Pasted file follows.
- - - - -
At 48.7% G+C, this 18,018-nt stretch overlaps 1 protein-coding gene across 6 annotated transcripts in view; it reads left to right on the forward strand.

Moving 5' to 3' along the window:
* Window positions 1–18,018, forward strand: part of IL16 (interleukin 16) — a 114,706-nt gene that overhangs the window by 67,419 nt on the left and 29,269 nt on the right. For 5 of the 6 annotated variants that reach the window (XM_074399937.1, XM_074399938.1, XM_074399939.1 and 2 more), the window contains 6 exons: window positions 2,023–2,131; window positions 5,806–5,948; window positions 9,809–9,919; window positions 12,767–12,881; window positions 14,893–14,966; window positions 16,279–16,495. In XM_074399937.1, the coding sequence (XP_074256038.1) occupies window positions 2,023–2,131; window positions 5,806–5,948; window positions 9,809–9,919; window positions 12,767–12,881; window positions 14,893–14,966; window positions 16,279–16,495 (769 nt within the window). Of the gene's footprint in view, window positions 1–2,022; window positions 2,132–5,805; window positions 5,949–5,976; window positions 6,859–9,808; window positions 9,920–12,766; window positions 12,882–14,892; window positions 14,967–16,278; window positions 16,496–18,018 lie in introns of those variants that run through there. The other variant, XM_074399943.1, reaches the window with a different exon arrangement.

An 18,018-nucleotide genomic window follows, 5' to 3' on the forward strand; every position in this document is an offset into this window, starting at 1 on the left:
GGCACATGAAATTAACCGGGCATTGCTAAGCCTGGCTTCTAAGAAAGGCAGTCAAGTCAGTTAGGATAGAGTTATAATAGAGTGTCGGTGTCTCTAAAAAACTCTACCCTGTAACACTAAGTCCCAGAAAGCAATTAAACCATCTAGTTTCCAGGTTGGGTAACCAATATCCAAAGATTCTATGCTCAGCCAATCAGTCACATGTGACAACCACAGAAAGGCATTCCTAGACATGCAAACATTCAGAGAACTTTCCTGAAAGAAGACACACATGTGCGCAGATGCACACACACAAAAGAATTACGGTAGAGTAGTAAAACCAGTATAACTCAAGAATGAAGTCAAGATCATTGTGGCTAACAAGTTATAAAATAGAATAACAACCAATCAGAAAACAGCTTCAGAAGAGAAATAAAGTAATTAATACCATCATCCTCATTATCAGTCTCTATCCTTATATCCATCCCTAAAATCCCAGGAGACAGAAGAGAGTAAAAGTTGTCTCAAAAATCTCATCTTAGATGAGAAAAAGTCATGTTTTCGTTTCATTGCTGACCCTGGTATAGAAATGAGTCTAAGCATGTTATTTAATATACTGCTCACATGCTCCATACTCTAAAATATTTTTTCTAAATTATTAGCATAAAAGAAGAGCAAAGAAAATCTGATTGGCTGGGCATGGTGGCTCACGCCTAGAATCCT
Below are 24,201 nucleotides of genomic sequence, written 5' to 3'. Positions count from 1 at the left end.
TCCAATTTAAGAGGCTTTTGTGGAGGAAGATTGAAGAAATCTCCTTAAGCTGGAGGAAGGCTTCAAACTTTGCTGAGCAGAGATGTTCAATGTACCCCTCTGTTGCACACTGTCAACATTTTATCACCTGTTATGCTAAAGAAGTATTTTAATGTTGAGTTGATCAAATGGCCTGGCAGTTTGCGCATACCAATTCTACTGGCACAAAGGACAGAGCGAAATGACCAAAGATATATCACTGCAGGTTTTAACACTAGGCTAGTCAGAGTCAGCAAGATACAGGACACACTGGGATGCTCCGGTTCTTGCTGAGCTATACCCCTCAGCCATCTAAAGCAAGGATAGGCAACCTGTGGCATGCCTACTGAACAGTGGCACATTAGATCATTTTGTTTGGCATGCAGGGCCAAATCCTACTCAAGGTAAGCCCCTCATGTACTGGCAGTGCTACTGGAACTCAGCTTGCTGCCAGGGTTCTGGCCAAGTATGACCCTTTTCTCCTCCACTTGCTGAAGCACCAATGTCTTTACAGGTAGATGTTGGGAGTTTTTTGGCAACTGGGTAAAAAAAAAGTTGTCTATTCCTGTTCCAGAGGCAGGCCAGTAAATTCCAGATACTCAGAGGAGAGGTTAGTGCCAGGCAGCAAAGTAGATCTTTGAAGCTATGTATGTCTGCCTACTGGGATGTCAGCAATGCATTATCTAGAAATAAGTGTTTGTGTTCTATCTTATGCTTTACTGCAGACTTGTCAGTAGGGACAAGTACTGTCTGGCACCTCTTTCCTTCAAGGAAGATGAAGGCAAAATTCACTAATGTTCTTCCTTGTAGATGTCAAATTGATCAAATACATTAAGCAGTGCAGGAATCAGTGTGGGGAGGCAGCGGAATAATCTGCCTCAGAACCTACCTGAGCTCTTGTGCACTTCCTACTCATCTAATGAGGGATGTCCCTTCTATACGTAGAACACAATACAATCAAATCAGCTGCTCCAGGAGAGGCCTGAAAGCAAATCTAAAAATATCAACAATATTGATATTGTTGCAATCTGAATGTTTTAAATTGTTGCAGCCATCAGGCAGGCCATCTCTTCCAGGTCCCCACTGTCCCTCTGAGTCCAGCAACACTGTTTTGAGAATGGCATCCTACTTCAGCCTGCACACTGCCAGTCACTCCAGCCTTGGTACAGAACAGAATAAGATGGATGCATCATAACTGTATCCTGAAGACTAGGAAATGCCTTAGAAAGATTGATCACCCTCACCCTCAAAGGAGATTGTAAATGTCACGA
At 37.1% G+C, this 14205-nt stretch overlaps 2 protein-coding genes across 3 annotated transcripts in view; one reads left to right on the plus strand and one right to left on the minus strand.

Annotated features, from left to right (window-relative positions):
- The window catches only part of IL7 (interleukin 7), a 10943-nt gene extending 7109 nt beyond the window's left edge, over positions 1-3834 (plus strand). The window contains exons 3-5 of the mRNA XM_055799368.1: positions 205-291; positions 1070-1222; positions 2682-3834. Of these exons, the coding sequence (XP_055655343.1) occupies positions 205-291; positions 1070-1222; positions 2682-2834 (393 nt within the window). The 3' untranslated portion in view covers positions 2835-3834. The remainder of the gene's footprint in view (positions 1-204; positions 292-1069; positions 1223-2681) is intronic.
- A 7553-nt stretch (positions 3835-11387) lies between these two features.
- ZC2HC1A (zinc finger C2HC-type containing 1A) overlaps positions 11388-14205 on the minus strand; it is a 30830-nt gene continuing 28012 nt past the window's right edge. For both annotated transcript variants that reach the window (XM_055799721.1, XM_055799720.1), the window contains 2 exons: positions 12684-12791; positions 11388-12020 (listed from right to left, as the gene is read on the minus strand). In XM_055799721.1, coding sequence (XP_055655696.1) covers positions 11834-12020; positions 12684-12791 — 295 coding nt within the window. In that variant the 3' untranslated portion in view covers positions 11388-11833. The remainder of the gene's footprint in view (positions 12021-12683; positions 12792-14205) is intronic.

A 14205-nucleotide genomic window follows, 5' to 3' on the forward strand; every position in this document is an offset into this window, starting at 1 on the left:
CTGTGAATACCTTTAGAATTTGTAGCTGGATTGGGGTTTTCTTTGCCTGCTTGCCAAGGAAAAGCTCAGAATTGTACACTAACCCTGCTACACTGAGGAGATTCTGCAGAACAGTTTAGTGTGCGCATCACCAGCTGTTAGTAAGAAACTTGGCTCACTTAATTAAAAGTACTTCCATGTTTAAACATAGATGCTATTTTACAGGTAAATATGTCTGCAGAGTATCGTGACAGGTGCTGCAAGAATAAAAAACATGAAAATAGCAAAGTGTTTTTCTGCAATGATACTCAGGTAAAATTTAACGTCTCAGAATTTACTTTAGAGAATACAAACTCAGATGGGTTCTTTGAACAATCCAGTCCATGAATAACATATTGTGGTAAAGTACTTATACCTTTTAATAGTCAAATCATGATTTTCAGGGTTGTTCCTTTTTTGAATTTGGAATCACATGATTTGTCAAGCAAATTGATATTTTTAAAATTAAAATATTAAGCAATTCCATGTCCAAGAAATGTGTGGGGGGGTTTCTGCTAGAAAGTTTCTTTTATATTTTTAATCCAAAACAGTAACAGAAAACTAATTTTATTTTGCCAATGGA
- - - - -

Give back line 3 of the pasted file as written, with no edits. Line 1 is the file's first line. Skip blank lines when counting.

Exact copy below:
* Window positions 1–18,018, forward strand: part of IL16 (interleukin 16) — a 114,706-nt gene that overhangs the window by 67,419 nt on the left and 29,269 nt on the right. For 5 of the 6 annotated variants that reach the window (XM_074399937.1, XM_074399938.1, XM_074399939.1 and 2 more), the window contains 6 exons: window positions 2,023–2,131; window positions 5,806–5,948; window positions 9,809–9,919; window positions 12,767–12,881; window positions 14,893–14,966; window positions 16,279–16,495. In XM_074399937.1, the coding sequence (XP_074256038.1) occupies window positions 2,023–2,131; window positions 5,806–5,948; window positions 9,809–9,919; window positions 12,767–12,881; window positions 14,893–14,966; window positions 16,279–16,495 (769 nt within the window). Of the gene's footprint in view, window positions 1–2,022; window positions 2,132–5,805; window positions 5,949–5,976; window positions 6,859–9,808; window positions 9,920–12,766; window positions 12,882–14,892; window positions 14,967–16,278; window positions 16,496–18,018 lie in introns of those variants that run through there. The other variant, XM_074399943.1, reaches the window with a different exon arrangement.